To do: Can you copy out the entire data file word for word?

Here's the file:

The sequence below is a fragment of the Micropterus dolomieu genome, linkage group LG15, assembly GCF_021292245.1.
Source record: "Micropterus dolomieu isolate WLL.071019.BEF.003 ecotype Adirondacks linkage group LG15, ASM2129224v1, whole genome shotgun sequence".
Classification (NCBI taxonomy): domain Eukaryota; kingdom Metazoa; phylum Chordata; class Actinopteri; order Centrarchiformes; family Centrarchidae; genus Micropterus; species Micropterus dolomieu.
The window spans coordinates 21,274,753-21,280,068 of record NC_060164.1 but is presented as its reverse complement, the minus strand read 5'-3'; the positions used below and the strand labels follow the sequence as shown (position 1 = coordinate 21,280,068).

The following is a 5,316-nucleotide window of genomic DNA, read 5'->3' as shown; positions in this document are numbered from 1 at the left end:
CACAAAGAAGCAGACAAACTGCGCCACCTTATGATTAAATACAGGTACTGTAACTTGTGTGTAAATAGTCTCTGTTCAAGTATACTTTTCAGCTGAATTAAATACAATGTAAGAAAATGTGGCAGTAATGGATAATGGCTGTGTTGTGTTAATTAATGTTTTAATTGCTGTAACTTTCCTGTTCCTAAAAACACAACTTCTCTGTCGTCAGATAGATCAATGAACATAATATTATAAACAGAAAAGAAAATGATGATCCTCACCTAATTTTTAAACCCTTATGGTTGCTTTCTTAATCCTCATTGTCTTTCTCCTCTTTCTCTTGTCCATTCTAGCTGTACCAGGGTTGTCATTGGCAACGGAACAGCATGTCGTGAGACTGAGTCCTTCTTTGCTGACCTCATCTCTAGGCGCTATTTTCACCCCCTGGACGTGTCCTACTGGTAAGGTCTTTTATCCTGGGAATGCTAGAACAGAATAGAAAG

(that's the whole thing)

The sequence below is a fragment of the Micropterus dolomieu genome, linkage group LG15, assembly GCF_021292245.1.
Source record: "Micropterus dolomieu isolate WLL.071019.BEF.003 ecotype Adirondacks linkage group LG15, ASM2129224v1, whole genome shotgun sequence".
Classification (NCBI taxonomy): domain Eukaryota; kingdom Metazoa; phylum Chordata; class Actinopteri; order Centrarchiformes; family Centrarchidae; genus Micropterus; species Micropterus dolomieu.
The window spans coordinates 21,274,753-21,280,068 of record NC_060164.1 but is presented as its reverse complement, the minus strand read 5'-3'; the positions used below and the strand labels follow the sequence as shown (position 1 = coordinate 21,280,068).

The following is a 5,316-nucleotide window of genomic DNA, read 5'->3' as shown; positions in this document are numbered from 1 at the left end:
CACAAAGAAGCAGACAAACTGCGCCACCTTATGATTAAATACAGGTACTGTAACTTGTGTGTAAATAGTCTCTGTTCAAGTATACTTTTCAGCTGAATTAAATACAATGTAAGAAAATGTGGCAGTAATGGATAATGGCTGTGTTGTGTTAATTAATGTTTTAATTGCTGTAACTTTCCTGTTCCTAAAAACACAACTTCTCTGTCGTCAGATAGATCAATGAACATAATATTATAAACAGAAAAGAAAATGATGATCCTCACCTAATTTTTAAACCCTTATGGTTGCTTTCTTAATCCTCATTGTCTTTCTCCTCTTTCTCTTGTCCATTCTAGCTGTACCAGGGTTGTCATTGGCAACGGAACAGCATGTCGTGAGACTGAGTCCTTCTTTGCTGACCTCATCTCTAGGCGCTATTTTCACCCCCTGGACGTGTCCTACTGGTAAGGTCTTTTATCCTGGGAATGCTAGAACAGAATAGAAAG